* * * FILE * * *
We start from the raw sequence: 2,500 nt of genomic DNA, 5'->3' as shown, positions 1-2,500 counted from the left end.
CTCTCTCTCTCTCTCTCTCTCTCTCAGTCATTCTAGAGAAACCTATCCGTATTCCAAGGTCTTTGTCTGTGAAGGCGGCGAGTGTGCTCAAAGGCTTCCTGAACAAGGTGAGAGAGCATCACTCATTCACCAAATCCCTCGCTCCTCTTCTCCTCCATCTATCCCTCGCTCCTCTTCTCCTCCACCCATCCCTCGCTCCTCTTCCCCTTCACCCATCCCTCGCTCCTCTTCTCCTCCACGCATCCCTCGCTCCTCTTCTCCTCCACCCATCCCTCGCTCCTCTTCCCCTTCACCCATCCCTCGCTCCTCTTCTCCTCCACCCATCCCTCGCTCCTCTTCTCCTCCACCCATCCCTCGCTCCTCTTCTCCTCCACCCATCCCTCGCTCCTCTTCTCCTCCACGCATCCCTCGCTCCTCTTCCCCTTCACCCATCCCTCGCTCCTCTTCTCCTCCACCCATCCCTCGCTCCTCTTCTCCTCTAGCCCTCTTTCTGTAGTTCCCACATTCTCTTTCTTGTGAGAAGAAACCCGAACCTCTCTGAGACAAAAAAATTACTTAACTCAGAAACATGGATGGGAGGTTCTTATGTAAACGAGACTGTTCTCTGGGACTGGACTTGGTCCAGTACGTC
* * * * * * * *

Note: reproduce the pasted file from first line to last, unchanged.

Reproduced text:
We start from the raw sequence: 2,500 nt of genomic DNA, 5'->3' as shown, positions 1-2,500 counted from the left end.
CTCTCTCTCTCTCTCTCTCTCTCTCAGTCATTCTAGAGAAACCTATCCGTATTCCAAGGTCTTTGTCTGTGAAGGCGGCGAGTGTGCTCAAAGGCTTCCTGAACAAGGTGAGAGAGCATCACTCATTCACCAAATCCCTCGCTCCTCTTCTCCTCCATCTATCCCTCGCTCCTCTTCTCCTCCACCCATCCCTCGCTCCTCTTCCCCTTCACCCATCCCTCGCTCCTCTTCTCCTCCACGCATCCCTCGCTCCTCTTCTCCTCCACCCATCCCTCGCTCCTCTTCCCCTTCACCCATCCCTCGCTCCTCTTCTCCTCCACCCATCCCTCGCTCCTCTTCTCCTCCACCCATCCCTCGCTCCTCTTCTCCTCCACCCATCCCTCGCTCCTCTTCTCCTCCACGCATCCCTCGCTCCTCTTCCCCTTCACCCATCCCTCGCTCCTCTTCTCCTCCACCCATCCCTCGCTCCTCTTCTCCTCTAGCCCTCTTTCTGTAGTTCCCACATTCTCTTTCTTGTGAGAAGAAACCCGAACCTCTCTGAGACAAAAAAATTACTTAACTCAGAAACATGGATGGGAGGTTCTTATGTAAACGAGACTGTTCTCTGGGACTGGACTTGGTCCAGTACGTC